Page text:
For a current view of the Rogue from the Isaac Lee Patterson Bridge in Gold Beach, check out the ODOT’s camera.

Five hatchery trout may be retained daily. Wild rainbow and cutthroat trout must be released. Rainbow trout over 16-inches are considered steelhead.


Rogue River, middle: steelhead, chinook salmon, trout

At Grants Pass we have a flow of 1,440 cfs. The temp is 40 degrees as of 10/13/.

Fishing effort has been minimal as the low flows have really limited fishing. From Sept. 1 through Oct. 31, within the wild and scenic section from Foster Creek upstream to Whiskey Creek, only artificial flies and lures are allowed. No bait is allowed in that reach.

It is illegal to snag and keep a snagged fish, whether it’s wild or hatchery!  Report violations to Oregon State Police by calling *OSP.


Rogue River, upper: steelhead, trout

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The flow at Cole Rivers Hatchery just below Lost Creek Dam is at 948 cfs. The flow at Dodge Bridge is at 1,150 cfs as of 10/13.

2231 spring chinooks, 1,501 summer steelhead, 3 fall chinooks, and 2 cohos have returned to the Cole Rivers Hatchery through October 12th.

Chinook fishing is closed from Fishers Ferry upstream to Cole Rivers Hatchery through the end of the year.

Beginning Sept. 1, all fishing gear from Fishers Ferry to Cole Rivers hatchery is restricted to artificial flies, with no added weights except for a bubble or similar floating device attached to the line. No bait is allowed.

Anglers are catching trout and summer steelhead. Anglers can only retain hatchery trout (5 per day) and hatchery steelhead. Summer steelhead season appears better than last year and should hold up in October. Anglers are encouraged to be mindful of spawning spring Chinook salmon and avoid disturbing these fish as they spawn.

Especially with the extremely low flows, boat anglers are encouraged to fish below Shady Cove, and preferably Dodge Bridge as drift boats and rafts may drag bottom in some shallow riffles. There appears to be more steelhead lower in the system so may be better off below Shady Cove anyway. Be mindful of redds (salmon nests) that can be found along river margins and at tailouts. River flows will be lower than normal as well, so drift boats and rafts may drag bottom in places. Please watch for redds or avoid spawning congregations as much as possible.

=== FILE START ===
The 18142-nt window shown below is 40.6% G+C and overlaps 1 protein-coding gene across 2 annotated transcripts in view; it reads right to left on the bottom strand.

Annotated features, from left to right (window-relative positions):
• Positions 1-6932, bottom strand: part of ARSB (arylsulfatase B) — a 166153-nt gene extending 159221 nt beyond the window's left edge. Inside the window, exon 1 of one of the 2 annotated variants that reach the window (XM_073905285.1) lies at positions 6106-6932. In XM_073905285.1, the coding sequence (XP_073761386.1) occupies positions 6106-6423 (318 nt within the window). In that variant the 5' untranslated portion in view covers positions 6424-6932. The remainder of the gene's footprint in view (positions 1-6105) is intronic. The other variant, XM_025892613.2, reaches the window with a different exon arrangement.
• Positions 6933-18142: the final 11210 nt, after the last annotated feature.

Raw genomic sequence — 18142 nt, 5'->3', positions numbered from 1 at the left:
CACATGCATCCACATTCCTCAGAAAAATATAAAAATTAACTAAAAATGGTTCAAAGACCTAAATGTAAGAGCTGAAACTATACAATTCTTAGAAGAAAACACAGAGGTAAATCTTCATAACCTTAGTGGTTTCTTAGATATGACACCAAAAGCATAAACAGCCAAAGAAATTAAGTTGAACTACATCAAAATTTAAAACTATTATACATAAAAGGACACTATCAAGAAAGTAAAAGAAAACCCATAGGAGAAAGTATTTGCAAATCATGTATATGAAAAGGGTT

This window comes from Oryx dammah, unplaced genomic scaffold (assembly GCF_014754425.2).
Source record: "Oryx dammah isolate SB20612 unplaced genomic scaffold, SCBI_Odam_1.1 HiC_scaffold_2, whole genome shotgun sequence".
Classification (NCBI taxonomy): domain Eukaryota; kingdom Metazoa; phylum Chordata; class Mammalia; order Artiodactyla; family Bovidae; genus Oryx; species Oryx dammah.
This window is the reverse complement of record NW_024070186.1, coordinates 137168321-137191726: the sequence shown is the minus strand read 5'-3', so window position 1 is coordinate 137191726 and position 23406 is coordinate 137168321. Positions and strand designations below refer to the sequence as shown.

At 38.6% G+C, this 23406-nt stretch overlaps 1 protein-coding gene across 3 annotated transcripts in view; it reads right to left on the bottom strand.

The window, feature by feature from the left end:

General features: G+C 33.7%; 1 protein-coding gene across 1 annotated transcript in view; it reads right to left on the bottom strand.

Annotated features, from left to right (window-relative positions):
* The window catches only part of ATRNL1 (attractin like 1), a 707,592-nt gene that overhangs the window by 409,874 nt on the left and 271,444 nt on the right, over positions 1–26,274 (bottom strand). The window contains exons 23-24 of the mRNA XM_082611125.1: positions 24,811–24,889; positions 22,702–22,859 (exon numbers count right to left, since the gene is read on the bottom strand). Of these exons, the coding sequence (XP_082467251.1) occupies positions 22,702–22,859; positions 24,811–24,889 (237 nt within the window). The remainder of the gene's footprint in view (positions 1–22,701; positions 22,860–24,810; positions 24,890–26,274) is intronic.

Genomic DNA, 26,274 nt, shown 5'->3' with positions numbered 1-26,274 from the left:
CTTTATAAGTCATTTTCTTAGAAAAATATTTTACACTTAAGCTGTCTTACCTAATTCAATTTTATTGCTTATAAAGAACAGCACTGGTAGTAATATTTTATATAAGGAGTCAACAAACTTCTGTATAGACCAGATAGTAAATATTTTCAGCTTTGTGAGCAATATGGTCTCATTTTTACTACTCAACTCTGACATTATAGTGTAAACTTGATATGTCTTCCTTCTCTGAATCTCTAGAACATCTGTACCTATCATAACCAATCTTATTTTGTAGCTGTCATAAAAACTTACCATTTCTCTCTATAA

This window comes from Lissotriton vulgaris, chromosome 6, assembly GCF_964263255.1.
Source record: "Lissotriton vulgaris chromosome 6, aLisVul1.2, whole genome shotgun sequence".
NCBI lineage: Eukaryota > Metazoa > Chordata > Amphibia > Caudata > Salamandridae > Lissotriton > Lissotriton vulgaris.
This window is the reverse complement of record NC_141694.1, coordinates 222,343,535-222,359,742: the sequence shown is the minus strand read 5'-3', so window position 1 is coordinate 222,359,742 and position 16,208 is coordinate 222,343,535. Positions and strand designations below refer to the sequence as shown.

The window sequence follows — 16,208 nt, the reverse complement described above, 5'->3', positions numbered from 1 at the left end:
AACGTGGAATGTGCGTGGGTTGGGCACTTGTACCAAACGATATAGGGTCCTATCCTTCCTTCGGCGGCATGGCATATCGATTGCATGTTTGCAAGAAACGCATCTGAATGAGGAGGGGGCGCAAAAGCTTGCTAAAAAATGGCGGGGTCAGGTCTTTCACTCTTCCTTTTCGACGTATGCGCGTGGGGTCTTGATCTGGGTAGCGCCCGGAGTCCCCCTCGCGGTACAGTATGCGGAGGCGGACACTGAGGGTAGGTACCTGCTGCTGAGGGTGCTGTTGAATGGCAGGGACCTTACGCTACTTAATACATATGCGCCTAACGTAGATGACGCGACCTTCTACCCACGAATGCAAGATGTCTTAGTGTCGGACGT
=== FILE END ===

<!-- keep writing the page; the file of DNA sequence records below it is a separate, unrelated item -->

ROGUE RIVER ABOVE LOST CREEK RESERVOIR: rainbow trout, brook trout, cutthroat trout.

The Rogue River and feeder creeks like Mill Creek, National Creek, and Union Creek are stocked weekly from Memorial Day through Labor Day with 3000 legal sized rainbows of 8 - 10 inches in size. Stocking points are at campgrounds, and access points along Highway 62, Highway 230, and Forest Service roads in the area. You will also encounter larger sized hold overs going to 20 inches in the creeks. The deep pools of the Upper Rogue holds rainbows that can get up to 5 pounds. We see a couple of those caught every year up here. In 2017 a brown trout that was nearly 24 inches long and weighing about 4 pounds was caught at the mouth of Union Creek where it enters the Rogue. That fish was released after the angler that caught it posed for pictures with it. That is the largest brown to be caught in the upper Rogue in years. But, it is proof they are in there.

In addition to the stocked trout, the river and its tributaries also support naturally produced rainbow, cutthroat, brook, and brown trout  ALL trout caught with adipose fins must be released unharmed. The best thing to use up here is without question nightcrawlers. Next would be using a single salmon egg like a Pautzke egg on a treble hook. Fly fishing can be done along Highway 230 where there is enough separation of the foliage and trees to allow for fly casting. With cold water, you’ll want to swing your lure right in front of fish, so work through a hole a bit more slowly. Anglers can cast flies or smaller lures like a Panther Martin or rooster tail. Often tipping the lure with bait helps to produce. In slower holes, fishing straight bait such as night crawler or Pautzke eggs, even Power Bait will produce. With the cold conditions of winter setting in, look for best results on sunny days when the water gets warmed some. 


UMPQUA RIVER, MAINSTEM: steelhead, sturgeon, chinook, bass, striped bass, shad, trout

As of this morning the height of the river is at 3.02 feet and the flow is 1,120 cfs at Elkton as of 10/13. 

Bass fishing continues to be good throughout the basin.

Chinook fishing success seemed to be moderate, and some have likely started moving upriver to spawn. The Mainstem is restricted to one wild adult Chinook per day and five per year. There is no retention of wild coho in the Umpqua this year. Please practice good catch-and-release techniques with fish that are not retained.

Trout fishing is open.


UMPQUA RIVER, SOUTH: steelhead, trout, smallmouth bass

RIVER IS CLOSED TO ALL ANGLING THROUGH NOVEMBER 30TH. It reopens for steelhead on December 1st.


UMPQUA RIVER, NORTH: steelhead, spring chinook, trout